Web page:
Aside from knowing the game exists, I didn't have anything else to go on when I came across Guinness World Records: The Videogame at my closed-door session in the back of the Warner Bros. meeting room at E3. When the game was revealed, I figured it would just be another cookie-cutter mini-game compilation that didn't hold much value. Actually, I was wrong, as Guiness World Records is a pretty fun title.
The majority of the game has you traveling to various locales throughout the world and competing in the three available mini-games for that region. You travel by walking your avatar (sorry, no Mii support!) across a large globe that represents the world. Once you have arrived at your destination, you simply click on it to jump in and check out what's there. Some of the locales I saw included Egypt and South Africa, which was nice because it doubled as a geography refresher.
While the demo didn't have every region available, it did have quite the number of mini-games to play. Sadly, my appointment was really just for LEGO Batman, so I only got a few minutes with the game while I waited. In this amount of time, I was able to smash some watermelons with my head and shoot myself out of a cannon.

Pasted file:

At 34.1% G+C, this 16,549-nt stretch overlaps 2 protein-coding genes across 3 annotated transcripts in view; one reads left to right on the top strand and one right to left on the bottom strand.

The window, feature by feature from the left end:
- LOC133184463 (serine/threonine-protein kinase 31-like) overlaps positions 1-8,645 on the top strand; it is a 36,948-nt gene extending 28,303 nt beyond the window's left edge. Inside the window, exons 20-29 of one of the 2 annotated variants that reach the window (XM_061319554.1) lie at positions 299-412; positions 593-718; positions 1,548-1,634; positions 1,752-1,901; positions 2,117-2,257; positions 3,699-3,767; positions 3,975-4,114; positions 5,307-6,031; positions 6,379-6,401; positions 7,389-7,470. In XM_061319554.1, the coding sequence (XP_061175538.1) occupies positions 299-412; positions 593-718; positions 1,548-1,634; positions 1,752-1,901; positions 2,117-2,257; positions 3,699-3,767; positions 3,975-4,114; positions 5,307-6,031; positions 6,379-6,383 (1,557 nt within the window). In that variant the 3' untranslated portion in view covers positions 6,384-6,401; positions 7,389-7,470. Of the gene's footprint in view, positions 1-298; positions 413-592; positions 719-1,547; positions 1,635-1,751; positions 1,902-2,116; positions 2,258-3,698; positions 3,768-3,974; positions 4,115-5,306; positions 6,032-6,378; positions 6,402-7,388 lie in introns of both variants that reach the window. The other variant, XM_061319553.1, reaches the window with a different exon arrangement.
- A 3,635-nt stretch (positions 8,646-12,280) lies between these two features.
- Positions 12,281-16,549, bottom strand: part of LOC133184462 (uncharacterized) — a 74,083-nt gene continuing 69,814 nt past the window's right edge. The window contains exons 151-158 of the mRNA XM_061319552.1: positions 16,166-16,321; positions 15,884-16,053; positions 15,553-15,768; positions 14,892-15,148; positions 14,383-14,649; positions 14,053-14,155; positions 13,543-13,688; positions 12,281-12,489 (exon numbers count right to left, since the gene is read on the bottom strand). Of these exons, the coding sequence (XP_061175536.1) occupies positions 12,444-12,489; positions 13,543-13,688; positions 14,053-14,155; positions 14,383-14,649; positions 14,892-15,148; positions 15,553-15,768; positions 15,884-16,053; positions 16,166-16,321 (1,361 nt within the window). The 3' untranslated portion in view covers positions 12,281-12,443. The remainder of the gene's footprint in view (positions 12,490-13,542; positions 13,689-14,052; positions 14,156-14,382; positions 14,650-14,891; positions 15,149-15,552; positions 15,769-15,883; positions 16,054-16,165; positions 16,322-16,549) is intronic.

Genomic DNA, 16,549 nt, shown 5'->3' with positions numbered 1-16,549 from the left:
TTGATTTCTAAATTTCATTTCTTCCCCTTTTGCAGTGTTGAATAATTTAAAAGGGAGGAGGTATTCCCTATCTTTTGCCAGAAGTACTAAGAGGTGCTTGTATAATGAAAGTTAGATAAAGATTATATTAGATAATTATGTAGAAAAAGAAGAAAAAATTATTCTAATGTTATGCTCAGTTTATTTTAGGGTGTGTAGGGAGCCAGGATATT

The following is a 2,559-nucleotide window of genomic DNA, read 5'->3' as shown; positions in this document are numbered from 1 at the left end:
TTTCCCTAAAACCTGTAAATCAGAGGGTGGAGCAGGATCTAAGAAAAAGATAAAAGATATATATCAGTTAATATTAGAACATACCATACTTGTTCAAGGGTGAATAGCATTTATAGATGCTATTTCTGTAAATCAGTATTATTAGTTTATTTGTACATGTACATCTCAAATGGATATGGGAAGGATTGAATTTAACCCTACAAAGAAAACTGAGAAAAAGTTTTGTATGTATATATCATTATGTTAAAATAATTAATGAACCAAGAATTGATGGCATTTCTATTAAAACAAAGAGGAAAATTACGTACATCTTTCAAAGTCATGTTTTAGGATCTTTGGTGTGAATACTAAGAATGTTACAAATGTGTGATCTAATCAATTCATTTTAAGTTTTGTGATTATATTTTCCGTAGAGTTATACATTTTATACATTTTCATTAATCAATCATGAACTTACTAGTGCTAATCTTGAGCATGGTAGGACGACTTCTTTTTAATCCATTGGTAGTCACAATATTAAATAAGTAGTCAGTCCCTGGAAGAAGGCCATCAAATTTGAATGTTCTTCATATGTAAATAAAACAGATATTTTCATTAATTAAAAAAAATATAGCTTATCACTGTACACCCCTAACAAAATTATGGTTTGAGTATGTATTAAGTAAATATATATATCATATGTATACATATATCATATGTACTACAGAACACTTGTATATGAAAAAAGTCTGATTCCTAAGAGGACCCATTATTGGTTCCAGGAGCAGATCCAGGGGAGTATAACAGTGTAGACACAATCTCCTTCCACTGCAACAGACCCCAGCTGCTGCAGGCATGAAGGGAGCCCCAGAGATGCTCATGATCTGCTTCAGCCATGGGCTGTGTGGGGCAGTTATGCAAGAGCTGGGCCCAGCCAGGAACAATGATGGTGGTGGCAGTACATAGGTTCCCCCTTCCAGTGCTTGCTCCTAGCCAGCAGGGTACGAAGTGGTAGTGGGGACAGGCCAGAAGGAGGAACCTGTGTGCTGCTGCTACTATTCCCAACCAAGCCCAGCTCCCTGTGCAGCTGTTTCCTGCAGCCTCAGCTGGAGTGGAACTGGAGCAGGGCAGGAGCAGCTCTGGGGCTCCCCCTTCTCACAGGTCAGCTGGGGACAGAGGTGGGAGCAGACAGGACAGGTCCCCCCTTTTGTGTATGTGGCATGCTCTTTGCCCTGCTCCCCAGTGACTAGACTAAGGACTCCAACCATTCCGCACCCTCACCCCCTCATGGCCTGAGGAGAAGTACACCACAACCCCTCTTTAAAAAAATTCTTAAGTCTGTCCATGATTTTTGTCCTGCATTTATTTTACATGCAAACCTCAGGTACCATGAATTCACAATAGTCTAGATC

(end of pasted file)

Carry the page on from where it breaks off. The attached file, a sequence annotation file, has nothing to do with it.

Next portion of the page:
Each of the mini-games required some sort of motion-based controls, which have been implemented decently. For example, in the watermelon mini-game, I was forced to smash oncoming watermelons with my head, flicking the Wiimote down to represent this action in-game. The motion controls never skipped a beat and I performed quite well, proving to me that the controls work well and have been instituted quite effectively.
Guiness World Records: The Videogame will support Wi-Fi leaderboards, allowing you to compare your score with friends online. Sadly, that's the only Wi-Fi feature in the game, as players can't enjoy multiplayer online. But, there's definitely support for local multiplayer, which is great because this strikes me as geared toward the social crowd and the younger audience.
In the end, I was pleasantly surprised by Guiness World Records: The Videogame. It was a genuinely fun time and not a piece of shovelware that I expected it would be. The mini-games were engaging and actually controlled well, which was very nice. Fans of fun mini-game compilations should definitely keep their eyes on this one.